At Admin Slayer, we’re pretty nerdy about creating written processes. To us, the idea of a written process is not only good, it’s necessary. However, so often when we suggest that a written process be created, we get push back.

Why would you need to write down something so obvious?

This sounds like a make-work project.

But I’m creating something unique, and special, each and every time.

Here’s the thing:

It’s not obvious. No one is born knowing how to use a specific system, language, or tool. Even if you grew up in the same culture, during the same time period, with the same access to information (and this is unlikely in any situation), it’s not automatic that a certain thing is known.

Through a written process, you can ensure that the individual steps which mean so much to you, but may not be fully understood by everyone else, never get missed. It also gives you the ability to write down the “why” - and if people understand why they’re doing something, they’re more likely to do it consistently, and to do it well. It allows you to review the process regularly, make revisions and updates that reflect the changes in your business, and have those changes implemented successfully afterwards, without it taking up extra brain space and time that you don’t have.

Even if you’re creating something special each and every time, there are always some pieces that are the same over and over again. For anyone working in a consulting or advisory role, you know that the first time you speak with a prospective client, you’re going through the same motions to organize a time and place, and you’re asking similar questions. The actions that follow that discussion are usually the same as well, even if the content is different. You can still create something unique and special, while having a process you can rely upon without having to think about it - which frees you up to concentrate your brainpower more fully on the creative side.

Everyone gets frustrated spending time training and delegating. We just want stuff to work. Bringing on new team members takes time, effort, and money. Written processes won’t avoid that lag entirely, but it’ll sure increase the speed at which your new team members get comfortable.

How to Create a Process

Choose a concrete task, one that you do over and over again. As an easy example, it may be that first contact with a prospective client.

As you complete the task, document every single thing you do. Write down things like:

Reply via email

And include your actual reply (with names scrubbed). This can, in the future, be used to create a template. Templates are lovely because you can just fill in some specific information, but leave the rest the same. If you send a lot of emails, you’ll find this to be a huge time-saver.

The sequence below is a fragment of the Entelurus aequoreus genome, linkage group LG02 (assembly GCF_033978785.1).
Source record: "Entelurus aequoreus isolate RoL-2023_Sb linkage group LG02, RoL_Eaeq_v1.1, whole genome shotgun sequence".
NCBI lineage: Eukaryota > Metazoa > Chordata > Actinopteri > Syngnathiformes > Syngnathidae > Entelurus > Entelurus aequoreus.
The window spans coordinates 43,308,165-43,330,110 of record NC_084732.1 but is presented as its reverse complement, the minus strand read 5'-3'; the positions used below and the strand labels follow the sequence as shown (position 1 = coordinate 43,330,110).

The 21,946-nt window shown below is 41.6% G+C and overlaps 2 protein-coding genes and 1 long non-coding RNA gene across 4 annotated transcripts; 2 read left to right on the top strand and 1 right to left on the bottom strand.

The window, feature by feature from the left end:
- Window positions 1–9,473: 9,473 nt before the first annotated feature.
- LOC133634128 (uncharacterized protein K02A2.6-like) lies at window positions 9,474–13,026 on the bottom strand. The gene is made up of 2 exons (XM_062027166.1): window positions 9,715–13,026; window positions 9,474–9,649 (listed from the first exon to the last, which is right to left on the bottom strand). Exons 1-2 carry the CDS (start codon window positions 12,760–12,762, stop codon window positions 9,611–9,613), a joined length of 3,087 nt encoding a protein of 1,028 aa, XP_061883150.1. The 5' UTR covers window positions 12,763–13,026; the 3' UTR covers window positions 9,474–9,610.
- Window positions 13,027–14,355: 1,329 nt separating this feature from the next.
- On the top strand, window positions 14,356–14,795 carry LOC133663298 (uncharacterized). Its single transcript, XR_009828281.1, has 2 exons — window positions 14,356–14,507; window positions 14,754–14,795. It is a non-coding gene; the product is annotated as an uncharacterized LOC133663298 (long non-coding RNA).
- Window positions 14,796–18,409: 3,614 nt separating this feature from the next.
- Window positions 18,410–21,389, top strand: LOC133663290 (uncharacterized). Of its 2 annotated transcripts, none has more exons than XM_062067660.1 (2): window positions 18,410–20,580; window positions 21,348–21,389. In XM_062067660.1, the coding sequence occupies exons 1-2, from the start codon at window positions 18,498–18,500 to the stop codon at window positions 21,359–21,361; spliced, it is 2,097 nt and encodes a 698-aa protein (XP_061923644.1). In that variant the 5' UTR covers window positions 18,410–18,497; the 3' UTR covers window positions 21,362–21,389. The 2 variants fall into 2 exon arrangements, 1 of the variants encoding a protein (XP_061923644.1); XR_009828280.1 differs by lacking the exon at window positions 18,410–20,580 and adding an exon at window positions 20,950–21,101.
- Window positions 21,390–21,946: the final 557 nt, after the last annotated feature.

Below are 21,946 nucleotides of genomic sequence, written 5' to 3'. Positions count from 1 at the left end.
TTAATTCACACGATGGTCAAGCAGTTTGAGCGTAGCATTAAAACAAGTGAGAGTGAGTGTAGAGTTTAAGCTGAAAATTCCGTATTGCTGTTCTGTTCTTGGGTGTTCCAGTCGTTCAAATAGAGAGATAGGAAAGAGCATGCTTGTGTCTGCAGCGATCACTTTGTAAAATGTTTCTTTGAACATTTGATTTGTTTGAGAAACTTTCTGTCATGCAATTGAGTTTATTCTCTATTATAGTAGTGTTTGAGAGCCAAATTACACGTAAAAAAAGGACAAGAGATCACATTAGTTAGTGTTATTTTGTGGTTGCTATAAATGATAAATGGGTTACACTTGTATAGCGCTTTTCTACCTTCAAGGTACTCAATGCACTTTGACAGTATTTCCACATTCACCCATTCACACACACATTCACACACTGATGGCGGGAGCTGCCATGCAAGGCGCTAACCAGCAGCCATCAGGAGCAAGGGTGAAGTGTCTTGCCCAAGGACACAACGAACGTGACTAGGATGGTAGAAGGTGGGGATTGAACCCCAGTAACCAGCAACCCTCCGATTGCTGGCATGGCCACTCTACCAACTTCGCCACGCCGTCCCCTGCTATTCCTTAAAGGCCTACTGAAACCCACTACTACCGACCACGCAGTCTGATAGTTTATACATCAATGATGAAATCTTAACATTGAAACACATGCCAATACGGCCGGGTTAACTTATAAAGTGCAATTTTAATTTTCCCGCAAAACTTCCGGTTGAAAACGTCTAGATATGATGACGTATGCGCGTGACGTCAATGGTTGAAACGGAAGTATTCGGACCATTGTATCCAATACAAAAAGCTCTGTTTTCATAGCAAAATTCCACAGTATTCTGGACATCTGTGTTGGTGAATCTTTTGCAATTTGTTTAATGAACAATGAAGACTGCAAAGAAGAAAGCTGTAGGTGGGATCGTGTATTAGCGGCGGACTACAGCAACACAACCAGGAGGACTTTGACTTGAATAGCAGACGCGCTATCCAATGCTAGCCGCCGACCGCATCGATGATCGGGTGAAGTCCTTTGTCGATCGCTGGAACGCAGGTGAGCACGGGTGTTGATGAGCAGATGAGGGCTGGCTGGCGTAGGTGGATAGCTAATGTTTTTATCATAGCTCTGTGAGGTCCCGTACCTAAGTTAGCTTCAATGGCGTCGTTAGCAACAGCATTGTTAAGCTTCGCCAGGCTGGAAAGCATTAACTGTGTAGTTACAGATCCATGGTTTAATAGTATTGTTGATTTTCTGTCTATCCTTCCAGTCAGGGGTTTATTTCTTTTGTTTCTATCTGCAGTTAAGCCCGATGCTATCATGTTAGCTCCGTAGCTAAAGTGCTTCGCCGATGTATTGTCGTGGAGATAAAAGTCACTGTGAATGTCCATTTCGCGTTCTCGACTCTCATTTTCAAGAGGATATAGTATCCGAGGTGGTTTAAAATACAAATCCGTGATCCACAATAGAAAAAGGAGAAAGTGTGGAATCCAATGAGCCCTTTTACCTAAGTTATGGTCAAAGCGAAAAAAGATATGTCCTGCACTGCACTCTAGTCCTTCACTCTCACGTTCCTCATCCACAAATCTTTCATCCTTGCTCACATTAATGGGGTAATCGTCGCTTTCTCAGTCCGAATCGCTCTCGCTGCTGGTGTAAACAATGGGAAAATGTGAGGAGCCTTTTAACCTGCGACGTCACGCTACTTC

Add to calendar

Yes, even this. Include the specific information you may include, such as travel time to the location, whether it’s a phone call, videoconference or in-person meeting, the name of the individual and the type of meeting you’re having. Indicating the type of meeting you’re having can be a useful way to track your productivity in the future - you could pull a report of how many “discovery” meetings you had in a particular time period, and then how many contracts were signed - and determine your ratio, which can then inform how many discovery meetings you need to have in order to meet your goals.

Add task to send courtesy reminder

We love courtesy reminders around here. You never know what’s happening in someone else’s calendar, and with the onslaught of information that people send and receive daily, it’s easy for a meeting to get lost in the shuffle. A courtesy reminder is a professional way of ensuring that your prospective client knows where they’re meeting you and when, even if they booked that meeting weeks ago. Adding a reminder to your (or your virtual assistant’s) task list ensures that the task is completed on time, and in the way you wish.

While you are documenting your activities, imagine that the reader is not you. Imagine that you are writing this down for a robot. The robot does not know anything that you do not clearly state in the written document. It has to be so easy that someone who has never met you or seen your system could complete it.

Include samples, directions to the location of certain types of information (such as your calendar, your CRM system, your cloud based file folders), and even screenshots of what it should look like. Add arrows and highlight the most important bits. Imagine you’re talking someone through this, and they need to see what you are seeing.

Try to imagine all the ways that someone could complete that task incorrectly. What could go wrong? Be specific about what should not be done (example: Do NOT call clients by their first name. Instead call them “Mr” or “Ms”) in addition to what should be done.

Once complete, ask someone else to do a test run with your procedure. Ask them to write down any questions or struggles they may have encountered while completing the process. Incorporate your answers into the document.

Store your processes where your team can access them on a daily basis, and review them regularly. Each time you ask for something different, your team should be asking:

  1. Is this an update to the existing process?

  2. Is this a new process for which I should create a written document?

Make it part of your ongoing work that you review processes regularly. Create a spreadsheet of all your existing processes, by type (with links to the written document). Put them on review rotation, so that at least once a month, a new set of eyes is on the process, and as a team, you consider whether each continues to be useful, effective, correct, and relevant.

Not sure how to get started? Yes, we do that.